Species of water mites are specialized to exploit narrow ranges of physical and chemical regimes, as well as the particular biological attributes (including physico-chemical constraints) of the organisms they parasitize and prey upon.  Consequently, water mites should be exceptionally sensitive indicators of habitat conditions and the impact of environmental changes on freshwater communities.  Preliminary studies of physico-chemical and pollution ecology of the relatively well-known fauna of Europe have demonstrated that the composition of water mite communities is an excellent indicator of habitat quality.  The results of these studies demonstrate that water mite diversity is dramatically reduced in habitats that have been degraded by chemical pollution or physical disturbance.  There have been few laboratory studies of the tolerances of water mites to environmental variables, although experiments could provide valuable insight into the mechanisms responsible for observed changes in species populations in stressed habitats.
Over the past twenty years, the utility of freshwater invertebrates to serve as environmental indicators has received considerable attention.  Protocols to assess and monitor aquatic ecosystems have been developed in North America based on the response of macroinvertebrates (mainly larval insects) to anthropogenic influences.  Research comparable to the European work on the potential of water mites to serve as environmental indicators has not been done in North America, and the conservation status of water mite taxa is not known.  Changes in assemblage structure and species extinction may have already occurred but have not been documented since historical information is either unavailable or unreported.  Progress toward essential baseline documentation of water mite communities in North America is hampered by lack of information at the species level.  Application of potentially useful information on water mites in assessing and monitoring the environmental quality of freshwater habitats and communities requires improved knowledge of the taxonomy and systematics of the group and a clearer understanding of the individual niche requirements and trophic relationships of species.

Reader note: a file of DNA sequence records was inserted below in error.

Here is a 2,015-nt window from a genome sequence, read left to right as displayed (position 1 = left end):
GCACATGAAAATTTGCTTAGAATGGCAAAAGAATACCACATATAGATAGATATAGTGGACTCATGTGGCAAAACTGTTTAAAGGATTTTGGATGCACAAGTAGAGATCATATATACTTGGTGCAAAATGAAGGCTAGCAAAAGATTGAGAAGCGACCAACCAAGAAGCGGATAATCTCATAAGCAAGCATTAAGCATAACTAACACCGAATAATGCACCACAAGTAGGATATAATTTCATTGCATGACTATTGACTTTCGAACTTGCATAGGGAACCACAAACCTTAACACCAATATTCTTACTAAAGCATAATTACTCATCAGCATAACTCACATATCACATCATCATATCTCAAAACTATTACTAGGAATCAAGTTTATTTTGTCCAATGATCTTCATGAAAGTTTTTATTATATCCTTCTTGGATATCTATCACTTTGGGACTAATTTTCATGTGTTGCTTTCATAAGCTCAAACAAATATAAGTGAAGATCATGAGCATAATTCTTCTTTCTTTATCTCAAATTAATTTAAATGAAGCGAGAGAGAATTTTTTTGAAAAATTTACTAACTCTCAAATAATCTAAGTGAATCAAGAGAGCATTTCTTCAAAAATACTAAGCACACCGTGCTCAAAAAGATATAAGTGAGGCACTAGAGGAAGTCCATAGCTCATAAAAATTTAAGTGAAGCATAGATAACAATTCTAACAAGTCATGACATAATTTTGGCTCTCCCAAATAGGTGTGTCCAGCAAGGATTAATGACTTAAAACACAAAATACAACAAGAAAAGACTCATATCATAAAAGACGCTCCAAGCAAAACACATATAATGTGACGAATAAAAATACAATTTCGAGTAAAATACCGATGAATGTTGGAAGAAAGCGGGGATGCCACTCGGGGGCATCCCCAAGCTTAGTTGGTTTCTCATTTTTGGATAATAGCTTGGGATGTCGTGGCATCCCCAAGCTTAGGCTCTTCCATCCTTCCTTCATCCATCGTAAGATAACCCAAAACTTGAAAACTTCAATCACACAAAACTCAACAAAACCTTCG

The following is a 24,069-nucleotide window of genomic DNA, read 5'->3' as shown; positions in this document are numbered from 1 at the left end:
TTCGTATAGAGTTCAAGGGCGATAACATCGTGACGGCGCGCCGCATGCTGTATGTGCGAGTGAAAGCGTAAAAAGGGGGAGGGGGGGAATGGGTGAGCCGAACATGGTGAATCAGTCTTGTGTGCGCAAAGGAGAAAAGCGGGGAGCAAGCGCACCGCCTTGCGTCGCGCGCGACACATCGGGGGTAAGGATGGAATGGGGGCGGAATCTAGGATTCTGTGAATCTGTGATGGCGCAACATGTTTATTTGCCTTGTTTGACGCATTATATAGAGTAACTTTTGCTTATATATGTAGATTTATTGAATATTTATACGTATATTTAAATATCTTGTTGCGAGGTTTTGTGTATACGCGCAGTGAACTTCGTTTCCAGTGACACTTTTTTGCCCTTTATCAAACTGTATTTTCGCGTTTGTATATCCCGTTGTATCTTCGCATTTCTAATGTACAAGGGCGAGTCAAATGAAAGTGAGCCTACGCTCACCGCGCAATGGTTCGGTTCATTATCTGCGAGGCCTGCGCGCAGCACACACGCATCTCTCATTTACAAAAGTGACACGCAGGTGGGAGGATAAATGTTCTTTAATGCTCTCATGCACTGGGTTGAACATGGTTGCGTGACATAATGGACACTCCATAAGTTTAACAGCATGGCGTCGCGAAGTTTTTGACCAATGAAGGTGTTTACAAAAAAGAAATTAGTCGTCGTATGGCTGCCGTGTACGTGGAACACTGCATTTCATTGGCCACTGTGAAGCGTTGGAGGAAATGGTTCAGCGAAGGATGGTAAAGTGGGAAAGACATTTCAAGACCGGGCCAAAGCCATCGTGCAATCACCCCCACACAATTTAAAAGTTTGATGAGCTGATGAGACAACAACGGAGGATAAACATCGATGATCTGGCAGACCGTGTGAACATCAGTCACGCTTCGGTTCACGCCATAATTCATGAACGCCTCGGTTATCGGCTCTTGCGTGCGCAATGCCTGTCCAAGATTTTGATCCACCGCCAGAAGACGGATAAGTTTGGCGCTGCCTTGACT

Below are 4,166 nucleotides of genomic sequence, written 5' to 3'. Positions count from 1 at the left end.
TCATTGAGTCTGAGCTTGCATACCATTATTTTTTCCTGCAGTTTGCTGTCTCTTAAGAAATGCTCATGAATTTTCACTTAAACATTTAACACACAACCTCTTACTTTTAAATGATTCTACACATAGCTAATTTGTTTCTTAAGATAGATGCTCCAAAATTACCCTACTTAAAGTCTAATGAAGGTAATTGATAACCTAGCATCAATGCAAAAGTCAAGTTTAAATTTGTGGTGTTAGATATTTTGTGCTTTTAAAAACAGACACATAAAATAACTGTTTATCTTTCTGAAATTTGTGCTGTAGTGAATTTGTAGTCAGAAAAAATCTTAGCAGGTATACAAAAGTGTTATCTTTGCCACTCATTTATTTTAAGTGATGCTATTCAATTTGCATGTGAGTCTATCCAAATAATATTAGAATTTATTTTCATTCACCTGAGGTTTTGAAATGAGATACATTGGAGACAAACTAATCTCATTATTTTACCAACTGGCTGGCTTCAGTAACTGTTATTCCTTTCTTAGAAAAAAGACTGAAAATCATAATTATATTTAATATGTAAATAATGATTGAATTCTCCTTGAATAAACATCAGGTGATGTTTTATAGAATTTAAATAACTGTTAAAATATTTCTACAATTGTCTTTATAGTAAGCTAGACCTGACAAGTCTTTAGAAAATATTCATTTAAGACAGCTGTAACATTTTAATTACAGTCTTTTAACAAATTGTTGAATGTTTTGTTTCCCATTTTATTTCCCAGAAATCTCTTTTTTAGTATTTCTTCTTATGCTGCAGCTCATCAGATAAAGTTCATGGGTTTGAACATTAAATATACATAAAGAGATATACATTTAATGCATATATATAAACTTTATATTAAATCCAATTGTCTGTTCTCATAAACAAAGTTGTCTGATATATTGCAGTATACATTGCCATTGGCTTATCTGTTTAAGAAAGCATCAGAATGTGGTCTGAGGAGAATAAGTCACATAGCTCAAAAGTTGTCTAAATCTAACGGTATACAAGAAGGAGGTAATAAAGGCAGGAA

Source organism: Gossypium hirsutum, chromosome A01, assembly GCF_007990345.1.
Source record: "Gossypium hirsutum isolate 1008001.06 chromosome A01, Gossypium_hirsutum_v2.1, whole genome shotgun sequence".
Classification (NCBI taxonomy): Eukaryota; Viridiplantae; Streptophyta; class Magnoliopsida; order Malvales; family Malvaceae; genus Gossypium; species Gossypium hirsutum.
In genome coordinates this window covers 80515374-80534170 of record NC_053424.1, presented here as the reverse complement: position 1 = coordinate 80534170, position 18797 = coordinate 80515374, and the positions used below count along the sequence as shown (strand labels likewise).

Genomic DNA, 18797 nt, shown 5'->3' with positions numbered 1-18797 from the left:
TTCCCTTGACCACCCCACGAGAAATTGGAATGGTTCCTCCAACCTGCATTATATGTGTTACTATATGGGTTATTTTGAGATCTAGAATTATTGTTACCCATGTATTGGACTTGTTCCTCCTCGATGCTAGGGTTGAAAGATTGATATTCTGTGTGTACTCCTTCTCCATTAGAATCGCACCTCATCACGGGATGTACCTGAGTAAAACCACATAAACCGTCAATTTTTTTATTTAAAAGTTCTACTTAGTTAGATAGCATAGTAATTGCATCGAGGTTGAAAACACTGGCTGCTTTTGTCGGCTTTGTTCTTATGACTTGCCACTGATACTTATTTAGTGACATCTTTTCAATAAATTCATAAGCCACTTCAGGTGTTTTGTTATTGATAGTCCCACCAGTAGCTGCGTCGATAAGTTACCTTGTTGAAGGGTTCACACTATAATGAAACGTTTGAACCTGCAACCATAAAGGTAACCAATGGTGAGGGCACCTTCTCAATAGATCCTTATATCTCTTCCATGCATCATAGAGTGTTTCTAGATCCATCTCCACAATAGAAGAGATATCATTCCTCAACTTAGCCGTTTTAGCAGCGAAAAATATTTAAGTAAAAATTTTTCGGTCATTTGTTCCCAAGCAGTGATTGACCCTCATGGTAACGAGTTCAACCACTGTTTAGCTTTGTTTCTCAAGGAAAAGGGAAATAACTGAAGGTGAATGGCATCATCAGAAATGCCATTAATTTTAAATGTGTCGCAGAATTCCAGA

Biodiversity in unglaciated refugia

During the Pleistocene, biota was displaced in North America as continental ice sheets periodically reached from the polar region to the mid section of what is now the United States.  In major refugia such as the southern Appalachians and the Ozark Plateau, biotic communities have been in a constant state of reorganization and transition throughout the Quarternary.  Repeated fluctuations in climate resulted in numerous distributional shifts and invasions of species that had been distributed in other parts of the continent during the Tertiary.  Geological history and collections made over the past century suggest that water mite species assemblages that currently inhabit unglaciated refugia in the United States such as the southern Appalachians, the Ozark Plateau, the mountain ranges of the southwestern United States and the coastal mountains of the Pacific Rim, comprise taxa with diverse origins.  These taxa include endemics that have inhabited those regions since the Tertiary, species with north temperate origins that established populations there during glacial maxima, and immigrants representing more recent interchanges of warm temperate biota.  Consequently, these water mite communities are expected to have high species richness and consist of unique mixtures of species that occur together nowhere else.